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Photos: How Rain and Floodwaters Literally Built the Southland

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A swollen Los Angeles River rushes through Compton, 1926. Courtesy of the Los Angeles Public Library Photography Collection.
A swollen Los Angeles River rushes through Compton, 1926. Courtesy of the Los Angeles PublicLibrary Photography Collection.

Without rain, there would be no Southland.

Over countless millennia, rainwater scoured the mountains ringing the region. It ground granite into sand. It sloughed off topsoil. Where it issued from canyons at the base of the mountains, this muddy soup fanned out, carrying courser and then finer sediments until it merged with the cold waters of the Pacific.

As the floodwaters drained, the sediments settled, filling the deep geologic basins that abut Southern California's mountains. Eventually, these stacked sedimentary layers grew thousands of feet thick, emerging from the waters of the Pacific as flat, broad valleys like the San Fernando, San Gabriel, and Pomona, or sprawling coastal lowlands like the Los Angeles Basin and Oxnard Plain.

In the twentieth century, the metropolis hit the pause button on this natural process of land reclamation. To protect lives and capital as the city expanded into areas prone to flooding or landslides, flood control projects reconfigured the region's hydrology. Check dams and debris basins now trap sediments in or near their mountainous origins. Storm drains and flood control channels funnel rainfall to the sea as quickly as possible.

Now, those sedimentary flatlands -- home to most of the metropolis's 18 million residents -- are slowly shrinking as wave erosion and (inevitably, probably) rising sea levels encroach on the coastal plain.

Through their composition and their printed captions, the photos above and below purport to document destruction. They certainly document real human suffering. But when viewed in the context of the region's geologic history, they show the opposite of destruction; they reveal the natural forces that -- with each new flood -- created a little more Southland.

Further Reading:

  • Deverell, William. "Remembering a River" in Whitewashed Adobe: The Rise of Los Angeles and the Remaking of Its Mexican Past. Berkeley: University of California Press, 2005.
  • Gumprecht, Blake. The Los Angeles River: Its Life, Death, and Possible Rebirth. Baltimore: Johns Hopkins University Press, 1999.
  • Orsi, Jared. Hazardous Metropolis: Flooding and Urban Ecology in Los Angeles. Berkeley: University of California Press, 2004.
A swollen Los Angeles River destroyed Los Angeles' Downey Avenue bridge in 1886. Courtesy of the USC Libraries - California Historical Society Collection.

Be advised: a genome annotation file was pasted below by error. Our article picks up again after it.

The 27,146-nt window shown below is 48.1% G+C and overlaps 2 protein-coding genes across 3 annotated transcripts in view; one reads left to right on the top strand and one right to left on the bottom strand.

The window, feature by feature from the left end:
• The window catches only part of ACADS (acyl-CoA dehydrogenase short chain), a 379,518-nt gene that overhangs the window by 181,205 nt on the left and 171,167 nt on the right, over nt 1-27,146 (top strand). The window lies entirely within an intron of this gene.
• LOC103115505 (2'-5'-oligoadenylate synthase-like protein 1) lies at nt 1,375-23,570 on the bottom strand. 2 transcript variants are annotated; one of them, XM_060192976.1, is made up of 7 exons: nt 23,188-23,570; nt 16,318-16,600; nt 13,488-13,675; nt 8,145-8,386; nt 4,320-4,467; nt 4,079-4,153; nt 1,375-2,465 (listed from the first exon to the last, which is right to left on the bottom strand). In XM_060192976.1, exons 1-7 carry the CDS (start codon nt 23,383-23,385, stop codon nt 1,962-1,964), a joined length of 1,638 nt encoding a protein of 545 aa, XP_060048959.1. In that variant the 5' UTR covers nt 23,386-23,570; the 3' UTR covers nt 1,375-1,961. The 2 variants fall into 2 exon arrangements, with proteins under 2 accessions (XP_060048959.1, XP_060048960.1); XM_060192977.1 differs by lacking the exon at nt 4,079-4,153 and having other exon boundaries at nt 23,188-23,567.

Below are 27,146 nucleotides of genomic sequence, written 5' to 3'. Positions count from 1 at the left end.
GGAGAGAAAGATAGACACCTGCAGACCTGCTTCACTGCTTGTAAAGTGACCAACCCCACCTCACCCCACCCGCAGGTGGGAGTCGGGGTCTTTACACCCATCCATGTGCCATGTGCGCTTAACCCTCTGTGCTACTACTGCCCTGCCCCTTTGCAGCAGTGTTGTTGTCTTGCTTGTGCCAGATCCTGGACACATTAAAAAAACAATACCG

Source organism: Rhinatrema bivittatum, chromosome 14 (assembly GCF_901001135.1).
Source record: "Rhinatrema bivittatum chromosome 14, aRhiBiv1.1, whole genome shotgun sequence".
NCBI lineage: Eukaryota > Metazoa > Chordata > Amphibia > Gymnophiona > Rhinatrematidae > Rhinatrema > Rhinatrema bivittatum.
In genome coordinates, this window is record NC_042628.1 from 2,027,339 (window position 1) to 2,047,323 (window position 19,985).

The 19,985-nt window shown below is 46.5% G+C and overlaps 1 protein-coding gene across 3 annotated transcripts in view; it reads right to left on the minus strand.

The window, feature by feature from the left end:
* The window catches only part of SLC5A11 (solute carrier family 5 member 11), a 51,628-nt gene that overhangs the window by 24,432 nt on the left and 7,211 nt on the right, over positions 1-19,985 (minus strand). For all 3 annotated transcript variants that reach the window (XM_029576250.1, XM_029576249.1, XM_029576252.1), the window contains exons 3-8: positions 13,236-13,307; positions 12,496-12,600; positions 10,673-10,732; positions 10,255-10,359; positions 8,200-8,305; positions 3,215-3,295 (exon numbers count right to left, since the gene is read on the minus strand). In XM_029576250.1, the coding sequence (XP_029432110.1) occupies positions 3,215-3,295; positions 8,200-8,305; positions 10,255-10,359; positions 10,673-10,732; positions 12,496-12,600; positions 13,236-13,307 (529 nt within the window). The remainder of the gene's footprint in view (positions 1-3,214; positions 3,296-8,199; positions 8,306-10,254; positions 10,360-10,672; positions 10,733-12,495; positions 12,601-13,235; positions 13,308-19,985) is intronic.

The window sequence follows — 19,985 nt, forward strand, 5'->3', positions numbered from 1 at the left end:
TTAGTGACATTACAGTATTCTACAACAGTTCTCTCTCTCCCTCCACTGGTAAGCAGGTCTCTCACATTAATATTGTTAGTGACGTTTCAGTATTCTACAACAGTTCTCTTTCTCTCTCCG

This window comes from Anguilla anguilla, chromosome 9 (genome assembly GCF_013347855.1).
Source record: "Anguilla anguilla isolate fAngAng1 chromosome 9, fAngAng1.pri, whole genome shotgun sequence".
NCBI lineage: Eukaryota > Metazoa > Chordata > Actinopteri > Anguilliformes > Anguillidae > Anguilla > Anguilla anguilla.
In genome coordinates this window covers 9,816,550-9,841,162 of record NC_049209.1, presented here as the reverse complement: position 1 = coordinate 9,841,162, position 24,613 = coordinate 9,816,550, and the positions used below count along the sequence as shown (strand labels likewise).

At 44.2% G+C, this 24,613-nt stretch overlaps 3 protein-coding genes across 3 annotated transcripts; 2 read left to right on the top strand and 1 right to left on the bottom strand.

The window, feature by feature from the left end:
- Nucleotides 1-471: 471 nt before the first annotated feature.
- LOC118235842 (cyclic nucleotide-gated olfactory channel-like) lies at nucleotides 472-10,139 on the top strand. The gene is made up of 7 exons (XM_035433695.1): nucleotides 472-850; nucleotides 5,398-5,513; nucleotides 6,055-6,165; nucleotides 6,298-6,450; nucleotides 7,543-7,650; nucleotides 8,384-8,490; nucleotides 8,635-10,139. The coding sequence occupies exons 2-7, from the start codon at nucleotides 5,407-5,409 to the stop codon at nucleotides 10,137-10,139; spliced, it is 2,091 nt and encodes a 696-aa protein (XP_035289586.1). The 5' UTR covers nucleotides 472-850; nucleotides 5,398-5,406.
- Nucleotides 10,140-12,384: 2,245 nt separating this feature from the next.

A swollen Los Angeles River destroyed Los Angeles' Downey Avenue bridge in 1886.Courtesy of the USC Libraries - California Historical Society Collection.   
East Compton during the flood of 1914. Courtesy of the USC Libraries - California Historical Society Collection.
East Compton during the flood of 1914. Courtesy of the USC Libraries - California Historical Society Collection.
Flooding at the mouth of the Santa Ana River in Orange County in 1927. Courtesy of the Orange County Archives.
Flooding at the mouth of the Santa Ana River in Orange County in 1927. Courtesy of the Orange County Archives.
Automobiles trapped in floodwaters at 11th and Vernon Avenues in Leimert Park, 1927. Courtesy of the Los Angeles Times Photographic Archive , UCLA Library. Used under a Creative Commons license.
Automobiles trapped in floodwaters at 11th and Vernon Avenues in Leimert Park, 1927.Courtesy of the Los Angeles Times Photographic Archive , UCLA Library.Used under a Creative Commons license.
A swollen San Gabriel River in 1927. Courtesy of the Los Angeles Times Photographic Archive , UCLA Library. Used under a Creative Commons license.
A swollen San Gabriel River in 1927. Courtesy of the Los Angeles Times Photographic Archive,UCLA Library. Used under a Creative Commons license.
Mud covered this automobile during a 1934 flood in La Crescenta-Montrose. Courtesy of the Los Angeles Times Photographic Archive , UCLA Library. Used under a Creative Commons license.
Mud covered this automobile during a 1934 flood in La Crescenta-Montrose.Courtesy of the Los Angeles Times Photographic Archive , UCLA Library.Used under a Creative Commons license.
Flooding in Santa Ana, 1938. Courtesy of the Orange County Archives.
Flooding in Santa Ana, 1938. Courtesy of the Orange County Archives.
Flood damage to the San Gabriel Railroad bridge in Azusa in 1938. Courtesy of the USC Libraries - California Historical Society Collection.
Flood damage to the San Gabriel Railroad bridge in Azusa in 1938.Courtesy of the USC Libraries - California Historical Society Collection.
Flooding along Buena Park's Grand Avenue in 1938. Courtesy of the Orange County Archives.
Flooding along Buena Park's Grand Avenue in 1938. Courtesy of the Orange County Archives.
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L.A. as Subject is an association of more than 230 libraries, museums, official archives, cultural institutions, and private collectors. Hosted by the USC Libraries, L.A. as Subject is dedicated to preserving and telling the sometimes-hidden stories and histories of the Los Angeles region.

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